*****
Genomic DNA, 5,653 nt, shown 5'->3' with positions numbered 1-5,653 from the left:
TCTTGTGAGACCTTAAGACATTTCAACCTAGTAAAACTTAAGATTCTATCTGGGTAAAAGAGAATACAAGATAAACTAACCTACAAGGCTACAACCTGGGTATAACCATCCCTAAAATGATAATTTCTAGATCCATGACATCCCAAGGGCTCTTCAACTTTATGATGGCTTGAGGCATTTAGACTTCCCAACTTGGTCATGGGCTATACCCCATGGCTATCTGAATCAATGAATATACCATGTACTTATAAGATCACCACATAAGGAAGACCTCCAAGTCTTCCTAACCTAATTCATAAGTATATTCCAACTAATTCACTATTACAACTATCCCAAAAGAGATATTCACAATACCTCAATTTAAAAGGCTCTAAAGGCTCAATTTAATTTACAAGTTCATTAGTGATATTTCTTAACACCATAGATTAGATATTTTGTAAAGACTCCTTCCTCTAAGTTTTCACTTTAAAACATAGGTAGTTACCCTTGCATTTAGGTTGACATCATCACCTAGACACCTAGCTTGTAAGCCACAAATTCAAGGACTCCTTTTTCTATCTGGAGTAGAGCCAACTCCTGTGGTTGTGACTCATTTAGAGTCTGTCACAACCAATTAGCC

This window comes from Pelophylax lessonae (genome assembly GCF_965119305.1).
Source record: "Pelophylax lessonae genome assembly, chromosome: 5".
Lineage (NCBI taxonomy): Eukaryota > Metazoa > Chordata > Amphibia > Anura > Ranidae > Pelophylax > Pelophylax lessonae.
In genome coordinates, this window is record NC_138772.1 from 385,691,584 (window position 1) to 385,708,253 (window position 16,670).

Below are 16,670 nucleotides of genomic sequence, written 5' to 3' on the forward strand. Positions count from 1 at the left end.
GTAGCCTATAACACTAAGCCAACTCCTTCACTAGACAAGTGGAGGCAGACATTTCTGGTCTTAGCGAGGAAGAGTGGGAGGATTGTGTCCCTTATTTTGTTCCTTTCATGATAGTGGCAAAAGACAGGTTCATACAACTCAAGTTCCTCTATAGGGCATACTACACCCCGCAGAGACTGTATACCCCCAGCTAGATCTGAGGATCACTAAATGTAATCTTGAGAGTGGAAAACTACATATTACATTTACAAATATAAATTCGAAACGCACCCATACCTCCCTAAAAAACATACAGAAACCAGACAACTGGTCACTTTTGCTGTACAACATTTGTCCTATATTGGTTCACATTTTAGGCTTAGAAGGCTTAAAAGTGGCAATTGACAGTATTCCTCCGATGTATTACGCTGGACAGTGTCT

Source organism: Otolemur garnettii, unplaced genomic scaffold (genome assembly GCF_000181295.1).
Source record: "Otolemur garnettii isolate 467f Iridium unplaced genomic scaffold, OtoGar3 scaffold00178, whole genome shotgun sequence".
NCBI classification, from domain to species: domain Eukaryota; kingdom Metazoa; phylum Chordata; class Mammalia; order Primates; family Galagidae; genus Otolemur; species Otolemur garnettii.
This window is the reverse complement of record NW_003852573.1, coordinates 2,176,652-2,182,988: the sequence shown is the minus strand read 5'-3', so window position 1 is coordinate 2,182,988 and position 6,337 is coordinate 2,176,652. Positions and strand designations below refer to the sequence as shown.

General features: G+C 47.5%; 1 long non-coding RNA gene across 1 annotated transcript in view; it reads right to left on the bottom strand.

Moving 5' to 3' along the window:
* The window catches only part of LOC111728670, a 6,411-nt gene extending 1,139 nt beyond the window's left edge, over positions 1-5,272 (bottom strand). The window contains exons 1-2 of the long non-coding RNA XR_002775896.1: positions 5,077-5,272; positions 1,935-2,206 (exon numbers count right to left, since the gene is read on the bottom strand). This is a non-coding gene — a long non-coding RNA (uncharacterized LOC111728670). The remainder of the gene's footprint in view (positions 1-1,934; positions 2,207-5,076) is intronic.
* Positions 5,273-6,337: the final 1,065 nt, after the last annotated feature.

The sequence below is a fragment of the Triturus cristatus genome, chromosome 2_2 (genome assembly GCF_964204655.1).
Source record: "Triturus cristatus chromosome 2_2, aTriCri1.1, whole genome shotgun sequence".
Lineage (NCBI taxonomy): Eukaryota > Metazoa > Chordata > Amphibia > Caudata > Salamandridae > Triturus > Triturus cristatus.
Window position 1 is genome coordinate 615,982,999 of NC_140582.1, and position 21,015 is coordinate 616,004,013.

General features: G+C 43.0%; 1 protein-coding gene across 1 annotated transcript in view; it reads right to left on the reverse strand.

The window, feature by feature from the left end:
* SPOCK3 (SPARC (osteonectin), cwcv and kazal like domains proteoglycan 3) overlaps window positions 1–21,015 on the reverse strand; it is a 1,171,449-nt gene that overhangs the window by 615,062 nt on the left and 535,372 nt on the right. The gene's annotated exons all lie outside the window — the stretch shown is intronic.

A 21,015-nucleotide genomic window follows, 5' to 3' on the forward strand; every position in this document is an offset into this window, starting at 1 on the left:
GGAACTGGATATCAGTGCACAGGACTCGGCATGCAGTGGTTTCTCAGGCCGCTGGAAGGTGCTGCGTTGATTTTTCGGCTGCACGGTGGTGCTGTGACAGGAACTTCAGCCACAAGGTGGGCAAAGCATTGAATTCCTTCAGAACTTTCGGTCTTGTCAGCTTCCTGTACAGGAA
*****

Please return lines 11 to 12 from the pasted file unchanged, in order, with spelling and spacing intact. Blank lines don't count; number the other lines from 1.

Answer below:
NCBI classification, from domain to species: domain Eukaryota; kingdom Metazoa; phylum Chordata; class Mammalia; order Primates; family Galagidae; genus Otolemur; species Otolemur garnettii.
This window is the reverse complement of record NW_003852573.1, coordinates 2,176,652-2,182,988: the sequence shown is the minus strand read 5'-3', so window position 1 is coordinate 2,182,988 and position 6,337 is coordinate 2,176,652. Positions and strand designations below refer to the sequence as shown.